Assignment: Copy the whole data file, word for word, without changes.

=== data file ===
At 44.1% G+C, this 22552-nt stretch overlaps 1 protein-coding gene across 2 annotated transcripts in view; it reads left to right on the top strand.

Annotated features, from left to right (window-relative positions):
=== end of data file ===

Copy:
At 44.1% G+C, this 22552-nt stretch overlaps 1 protein-coding gene across 2 annotated transcripts in view; it reads left to right on the top strand.

Annotated features, from left to right (window-relative positions):